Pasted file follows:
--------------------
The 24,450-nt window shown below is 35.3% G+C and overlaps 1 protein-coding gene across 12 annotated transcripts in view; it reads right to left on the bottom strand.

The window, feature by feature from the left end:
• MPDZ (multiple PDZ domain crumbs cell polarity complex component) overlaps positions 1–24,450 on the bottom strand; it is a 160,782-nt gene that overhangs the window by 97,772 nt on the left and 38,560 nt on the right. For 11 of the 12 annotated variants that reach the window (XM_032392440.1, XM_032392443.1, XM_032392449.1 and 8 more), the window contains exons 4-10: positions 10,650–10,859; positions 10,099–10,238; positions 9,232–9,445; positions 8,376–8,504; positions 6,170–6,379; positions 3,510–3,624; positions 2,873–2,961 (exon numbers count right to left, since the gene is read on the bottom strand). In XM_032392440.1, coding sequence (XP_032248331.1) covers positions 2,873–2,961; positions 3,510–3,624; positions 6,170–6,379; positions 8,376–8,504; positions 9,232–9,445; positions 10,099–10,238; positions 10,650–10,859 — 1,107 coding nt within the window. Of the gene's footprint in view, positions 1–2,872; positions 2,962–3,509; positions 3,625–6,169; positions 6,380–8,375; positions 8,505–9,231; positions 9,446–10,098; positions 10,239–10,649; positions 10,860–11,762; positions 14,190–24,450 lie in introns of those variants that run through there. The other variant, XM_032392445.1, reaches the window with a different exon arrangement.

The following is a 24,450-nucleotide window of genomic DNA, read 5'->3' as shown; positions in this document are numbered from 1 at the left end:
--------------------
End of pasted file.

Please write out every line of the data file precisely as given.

The 24,450-nt window shown below is 35.3% G+C and overlaps 1 protein-coding gene across 12 annotated transcripts in view; it reads right to left on the bottom strand.

The window, feature by feature from the left end:
• MPDZ (multiple PDZ domain crumbs cell polarity complex component) overlaps positions 1–24,450 on the bottom strand; it is a 160,782-nt gene that overhangs the window by 97,772 nt on the left and 38,560 nt on the right. For 11 of the 12 annotated variants that reach the window (XM_032392440.1, XM_032392443.1, XM_032392449.1 and 8 more), the window contains exons 4-10: positions 10,650–10,859; positions 10,099–10,238; positions 9,232–9,445; positions 8,376–8,504; positions 6,170–6,379; positions 3,510–3,624; positions 2,873–2,961 (exon numbers count right to left, since the gene is read on the bottom strand). In XM_032392440.1, coding sequence (XP_032248331.1) covers positions 2,873–2,961; positions 3,510–3,624; positions 6,170–6,379; positions 8,376–8,504; positions 9,232–9,445; positions 10,099–10,238; positions 10,650–10,859 — 1,107 coding nt within the window. Of the gene's footprint in view, positions 1–2,872; positions 2,962–3,509; positions 3,625–6,169; positions 6,380–8,375; positions 8,505–9,231; positions 9,446–10,098; positions 10,239–10,649; positions 10,860–11,762; positions 14,190–24,450 lie in introns of those variants that run through there. The other variant, XM_032392445.1, reaches the window with a different exon arrangement.

The following is a 24,450-nucleotide window of genomic DNA, read 5'->3' as shown; positions in this document are numbered from 1 at the left end: